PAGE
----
Countering Terrorist Propaganda on ICTs: The EU Regulation Case

Dr İlyas Fırat Cengiz* |

* Assist. Prof. Department of Political Science and Public Administration Yalova University.

The transformative powers of ICTs are a reality now, which became attractive to specific terrorist organisations for certain acts. Jenkins asserts that the development of new technologies is affording terrorist groups the growing capacity to commit their activities (1975). In the recent wave of terrorism, terror networks began to use the internet to assist with terror attacks (Harrison, 2018). Specifically, ICTs facilitate the growth and development of terrorism to communicate with each other, recruit new terrorists, spread their messages, and incite their targeted audience for new terror attacks, including lone-wolf attacks. Through ICTs, terrorists gain the ability to shape targeted audiences’ perception and to manipulate not only their image in the eyes of people but also the image of their enemies (Conway, 2006). Today, the internet and the crowd-sourcing function of ICTs guarantee that terrorists’ messages reach geographically dispersed audiences more quickly and with fewer dedicated resources than ever before (Amble, 2012). ICTs make terrorists hope to win publicity for their causes and activities. Terrorism as a type of social movement naturally need propaganda and rhetoric framing. Furnell and Warren identify that terrorists use the internet mainly for propaganda/publicity, information dissemination, secure communications, and fundraising (Furnell and Warren, 1999). ITCs are the best agent to frame their message to a broader audience, generating enormous support (Walter, 2017).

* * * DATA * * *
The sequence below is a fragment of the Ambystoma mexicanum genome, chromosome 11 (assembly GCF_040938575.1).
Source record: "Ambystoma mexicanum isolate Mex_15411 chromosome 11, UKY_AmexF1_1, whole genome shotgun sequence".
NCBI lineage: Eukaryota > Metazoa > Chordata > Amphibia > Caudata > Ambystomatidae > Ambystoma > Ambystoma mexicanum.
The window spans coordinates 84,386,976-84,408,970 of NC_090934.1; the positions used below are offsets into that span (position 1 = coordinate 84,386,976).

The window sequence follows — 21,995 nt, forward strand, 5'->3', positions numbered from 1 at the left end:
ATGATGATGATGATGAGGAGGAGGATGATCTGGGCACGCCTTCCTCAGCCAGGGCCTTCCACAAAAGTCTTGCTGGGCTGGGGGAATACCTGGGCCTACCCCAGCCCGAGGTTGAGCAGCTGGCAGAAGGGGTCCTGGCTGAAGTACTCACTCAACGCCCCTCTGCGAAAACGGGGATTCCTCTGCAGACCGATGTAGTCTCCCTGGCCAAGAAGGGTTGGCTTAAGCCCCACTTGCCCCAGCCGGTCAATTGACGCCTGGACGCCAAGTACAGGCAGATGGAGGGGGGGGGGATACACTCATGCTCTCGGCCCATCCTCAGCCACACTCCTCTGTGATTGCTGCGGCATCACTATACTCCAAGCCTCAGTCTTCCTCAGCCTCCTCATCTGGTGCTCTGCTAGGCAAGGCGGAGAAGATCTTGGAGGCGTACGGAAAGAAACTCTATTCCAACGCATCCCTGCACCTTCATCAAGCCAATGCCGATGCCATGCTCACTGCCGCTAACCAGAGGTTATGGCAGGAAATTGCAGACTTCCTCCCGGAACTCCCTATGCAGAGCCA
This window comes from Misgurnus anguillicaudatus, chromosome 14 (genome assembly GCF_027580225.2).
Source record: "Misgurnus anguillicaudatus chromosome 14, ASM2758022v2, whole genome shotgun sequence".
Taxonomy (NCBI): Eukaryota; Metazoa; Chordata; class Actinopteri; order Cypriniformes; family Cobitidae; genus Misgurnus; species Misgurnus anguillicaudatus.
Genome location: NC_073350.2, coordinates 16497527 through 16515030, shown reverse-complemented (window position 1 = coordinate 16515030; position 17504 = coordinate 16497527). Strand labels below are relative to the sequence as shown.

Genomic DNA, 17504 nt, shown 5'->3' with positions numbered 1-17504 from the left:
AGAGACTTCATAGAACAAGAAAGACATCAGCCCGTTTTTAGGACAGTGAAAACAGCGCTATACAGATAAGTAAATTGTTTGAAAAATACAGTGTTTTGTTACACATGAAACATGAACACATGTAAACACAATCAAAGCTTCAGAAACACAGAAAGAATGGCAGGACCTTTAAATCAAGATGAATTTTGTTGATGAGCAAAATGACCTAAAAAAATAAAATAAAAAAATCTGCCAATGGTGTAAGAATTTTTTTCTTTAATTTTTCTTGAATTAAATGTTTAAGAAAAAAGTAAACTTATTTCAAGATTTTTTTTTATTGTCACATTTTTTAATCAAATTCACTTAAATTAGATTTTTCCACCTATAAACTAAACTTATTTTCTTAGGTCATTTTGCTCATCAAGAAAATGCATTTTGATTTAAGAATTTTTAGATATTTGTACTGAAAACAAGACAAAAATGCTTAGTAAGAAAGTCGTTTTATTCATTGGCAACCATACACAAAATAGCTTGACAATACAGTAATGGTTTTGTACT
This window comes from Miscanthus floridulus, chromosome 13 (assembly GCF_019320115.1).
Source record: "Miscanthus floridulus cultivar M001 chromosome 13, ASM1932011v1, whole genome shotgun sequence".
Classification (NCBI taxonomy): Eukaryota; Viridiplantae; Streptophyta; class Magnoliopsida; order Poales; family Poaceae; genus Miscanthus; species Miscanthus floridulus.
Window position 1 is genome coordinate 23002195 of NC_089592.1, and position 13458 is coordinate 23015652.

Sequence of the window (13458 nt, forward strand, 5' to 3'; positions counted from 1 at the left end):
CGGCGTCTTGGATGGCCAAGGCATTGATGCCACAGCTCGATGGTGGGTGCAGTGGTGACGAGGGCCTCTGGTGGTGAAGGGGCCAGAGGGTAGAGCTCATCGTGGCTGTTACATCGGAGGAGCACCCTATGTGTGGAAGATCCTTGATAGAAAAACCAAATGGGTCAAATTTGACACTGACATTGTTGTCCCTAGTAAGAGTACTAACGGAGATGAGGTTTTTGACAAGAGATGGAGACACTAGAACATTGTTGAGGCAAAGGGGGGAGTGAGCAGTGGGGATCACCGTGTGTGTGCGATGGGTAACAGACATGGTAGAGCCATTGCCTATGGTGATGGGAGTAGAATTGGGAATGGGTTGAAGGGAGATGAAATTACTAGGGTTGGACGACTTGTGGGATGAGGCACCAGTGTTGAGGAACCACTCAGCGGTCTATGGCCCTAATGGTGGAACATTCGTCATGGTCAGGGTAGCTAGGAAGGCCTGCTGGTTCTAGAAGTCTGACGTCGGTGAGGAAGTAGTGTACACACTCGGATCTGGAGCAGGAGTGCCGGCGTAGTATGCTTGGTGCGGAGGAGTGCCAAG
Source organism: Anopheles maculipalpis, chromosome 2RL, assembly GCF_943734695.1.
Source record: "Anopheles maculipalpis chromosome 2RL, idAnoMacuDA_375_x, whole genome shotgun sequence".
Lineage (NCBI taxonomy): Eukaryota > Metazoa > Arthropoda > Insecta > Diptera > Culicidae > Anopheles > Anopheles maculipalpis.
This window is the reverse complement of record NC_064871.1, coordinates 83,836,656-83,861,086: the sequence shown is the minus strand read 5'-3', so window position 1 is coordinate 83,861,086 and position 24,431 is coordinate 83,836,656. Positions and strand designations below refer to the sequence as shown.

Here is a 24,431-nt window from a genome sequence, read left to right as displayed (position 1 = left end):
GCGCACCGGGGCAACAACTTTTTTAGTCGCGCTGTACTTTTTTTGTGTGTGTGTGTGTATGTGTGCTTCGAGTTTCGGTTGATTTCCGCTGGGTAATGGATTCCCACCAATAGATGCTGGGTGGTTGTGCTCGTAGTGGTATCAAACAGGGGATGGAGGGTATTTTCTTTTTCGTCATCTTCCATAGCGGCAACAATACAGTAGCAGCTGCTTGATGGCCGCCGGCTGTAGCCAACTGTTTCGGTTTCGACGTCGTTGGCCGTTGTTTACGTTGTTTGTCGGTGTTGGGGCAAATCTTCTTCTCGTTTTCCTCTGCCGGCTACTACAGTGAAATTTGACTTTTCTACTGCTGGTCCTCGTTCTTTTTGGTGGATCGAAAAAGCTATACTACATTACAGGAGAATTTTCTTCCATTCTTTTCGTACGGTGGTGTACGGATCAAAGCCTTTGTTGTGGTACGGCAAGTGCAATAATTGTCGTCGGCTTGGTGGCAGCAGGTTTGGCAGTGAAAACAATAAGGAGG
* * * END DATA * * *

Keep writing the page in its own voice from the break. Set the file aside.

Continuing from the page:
Thus, the European Parliament and the Council have recently introduced the Regulation (EU) 2021/784 “on addressing the dissemination of terrorist content online” and took into force on 29 April 2021. By this regulation, each Member States take measures to give a removal order requiring ICTs platforms to remove terrorist content or to disable access to terrorist content in all Member States. ICTs platforms are compelled to remove the online terrorist content at least 12 hours after the removal order issued by an EU member state. In cases of emergency, this is even compelled as soon as possible and in any event within one hour of receipt of the removal order. The types of contents that propagate, incite, solicit, or contribute to terrorist offences and provide instructions for such offences; or solicit people to participate in a terrorist group would be speedily removed under this regulation. In terms of a systematic or persistent failure to comply with a removal order, member states may fine the ICTs platforms up to 4 % of their global turnover. It is evident that the EU has introduced this regulation to set out the obligations for ICT platforms to detect and remove online terrorist content from their platforms effectively and swiftly. Also, the regulation allows these practices across to the EU member states to designate at their discretion competent authorities to implement such measures. Significantly, the recent wave of terrorism emerged in Syria and Iraq. It has shown that terrorist organisations started their war increasingly on cyberspace, using slick videos, online hate messages and even an app that all aim to radicalise and create a new generation of cyber terrorism. These are the recent tools for terrorist organisations to spread their propaganda and ideology to thousands of online sympathisers worldwide. Indeed, terrorist groups have actively been using ICTs (such as Twitter, Facebook, YouTube, etc.) for their purposes (Awan 2017). The recent wave of terrorism and its reflections on the Western countries have created a new trend to take legal measures on ICTs for terrorist propaganda. ICTs have become an essential concern in terms of the prevention of terrorism. Facing such current threats in the security system urges international authorities and governments to take new measures.